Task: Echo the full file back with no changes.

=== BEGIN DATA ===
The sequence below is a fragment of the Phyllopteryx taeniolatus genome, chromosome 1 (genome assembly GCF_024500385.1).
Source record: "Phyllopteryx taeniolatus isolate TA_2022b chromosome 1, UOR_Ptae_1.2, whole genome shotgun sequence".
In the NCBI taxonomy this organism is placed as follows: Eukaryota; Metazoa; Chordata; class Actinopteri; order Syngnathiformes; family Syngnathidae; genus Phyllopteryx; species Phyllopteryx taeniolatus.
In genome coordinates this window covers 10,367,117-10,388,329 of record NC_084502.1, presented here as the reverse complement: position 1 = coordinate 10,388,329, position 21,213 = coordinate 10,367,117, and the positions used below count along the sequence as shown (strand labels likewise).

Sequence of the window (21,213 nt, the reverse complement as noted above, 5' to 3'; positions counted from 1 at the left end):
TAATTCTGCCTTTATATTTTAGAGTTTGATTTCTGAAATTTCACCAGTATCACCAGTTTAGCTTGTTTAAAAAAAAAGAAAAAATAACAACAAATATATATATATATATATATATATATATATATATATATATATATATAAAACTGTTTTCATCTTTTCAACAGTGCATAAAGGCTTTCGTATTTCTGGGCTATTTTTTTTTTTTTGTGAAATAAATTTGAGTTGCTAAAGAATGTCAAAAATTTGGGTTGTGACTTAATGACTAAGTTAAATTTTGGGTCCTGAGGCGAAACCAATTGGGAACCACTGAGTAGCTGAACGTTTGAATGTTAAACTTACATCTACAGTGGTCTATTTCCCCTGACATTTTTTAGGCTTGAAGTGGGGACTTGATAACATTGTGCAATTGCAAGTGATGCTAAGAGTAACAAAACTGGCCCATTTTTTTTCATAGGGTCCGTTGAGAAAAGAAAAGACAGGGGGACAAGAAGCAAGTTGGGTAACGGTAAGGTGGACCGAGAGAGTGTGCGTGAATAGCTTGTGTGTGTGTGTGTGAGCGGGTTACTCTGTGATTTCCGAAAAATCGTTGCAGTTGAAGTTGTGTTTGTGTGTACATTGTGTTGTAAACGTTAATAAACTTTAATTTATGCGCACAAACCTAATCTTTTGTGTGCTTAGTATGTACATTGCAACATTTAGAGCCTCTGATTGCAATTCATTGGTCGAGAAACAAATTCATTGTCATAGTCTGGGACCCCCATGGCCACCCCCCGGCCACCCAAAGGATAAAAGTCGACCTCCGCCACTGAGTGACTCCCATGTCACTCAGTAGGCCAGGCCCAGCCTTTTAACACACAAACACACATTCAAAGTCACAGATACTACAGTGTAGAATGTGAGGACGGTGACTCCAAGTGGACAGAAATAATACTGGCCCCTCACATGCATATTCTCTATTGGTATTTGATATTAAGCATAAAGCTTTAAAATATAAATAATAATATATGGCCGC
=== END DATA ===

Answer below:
The sequence below is a fragment of the Phyllopteryx taeniolatus genome, chromosome 1 (genome assembly GCF_024500385.1).
Source record: "Phyllopteryx taeniolatus isolate TA_2022b chromosome 1, UOR_Ptae_1.2, whole genome shotgun sequence".
In the NCBI taxonomy this organism is placed as follows: Eukaryota; Metazoa; Chordata; class Actinopteri; order Syngnathiformes; family Syngnathidae; genus Phyllopteryx; species Phyllopteryx taeniolatus.
In genome coordinates this window covers 10,367,117-10,388,329 of record NC_084502.1, presented here as the reverse complement: position 1 = coordinate 10,388,329, position 21,213 = coordinate 10,367,117, and the positions used below count along the sequence as shown (strand labels likewise).

Sequence of the window (21,213 nt, the reverse complement as noted above, 5' to 3'; positions counted from 1 at the left end):
TAATTCTGCCTTTATATTTTAGAGTTTGATTTCTGAAATTTCACCAGTATCACCAGTTTAGCTTGTTTAAAAAAAAAGAAAAAATAACAACAAATATATATATATATATATATATATATATATATATATATATATATATAAAACTGTTTTCATCTTTTCAACAGTGCATAAAGGCTTTCGTATTTCTGGGCTATTTTTTTTTTTTTGTGAAATAAATTTGAGTTGCTAAAGAATGTCAAAAATTTGGGTTGTGACTTAATGACTAAGTTAAATTTTGGGTCCTGAGGCGAAACCAATTGGGAACCACTGAGTAGCTGAACGTTTGAATGTTAAACTTACATCTACAGTGGTCTATTTCCCCTGACATTTTTTAGGCTTGAAGTGGGGACTTGATAACATTGTGCAATTGCAAGTGATGCTAAGAGTAACAAAACTGGCCCATTTTTTTTCATAGGGTCCGTTGAGAAAAGAAAAGACAGGGGGACAAGAAGCAAGTTGGGTAACGGTAAGGTGGACCGAGAGAGTGTGCGTGAATAGCTTGTGTGTGTGTGTGTGAGCGGGTTACTCTGTGATTTCCGAAAAATCGTTGCAGTTGAAGTTGTGTTTGTGTGTACATTGTGTTGTAAACGTTAATAAACTTTAATTTATGCGCACAAACCTAATCTTTTGTGTGCTTAGTATGTACATTGCAACATTTAGAGCCTCTGATTGCAATTCATTGGTCGAGAAACAAATTCATTGTCATAGTCTGGGACCCCCATGGCCACCCCCCGGCCACCCAAAGGATAAAAGTCGACCTCCGCCACTGAGTGACTCCCATGTCACTCAGTAGGCCAGGCCCAGCCTTTTAACACACAAACACACATTCAAAGTCACAGATACTACAGTGTAGAATGTGAGGACGGTGACTCCAAGTGGACAGAAATAATACTGGCCCCTCACATGCATATTCTCTATTGGTATTTGATATTAAGCATAAAGCTTTAAAATATAAATAATAATATATGGCCGC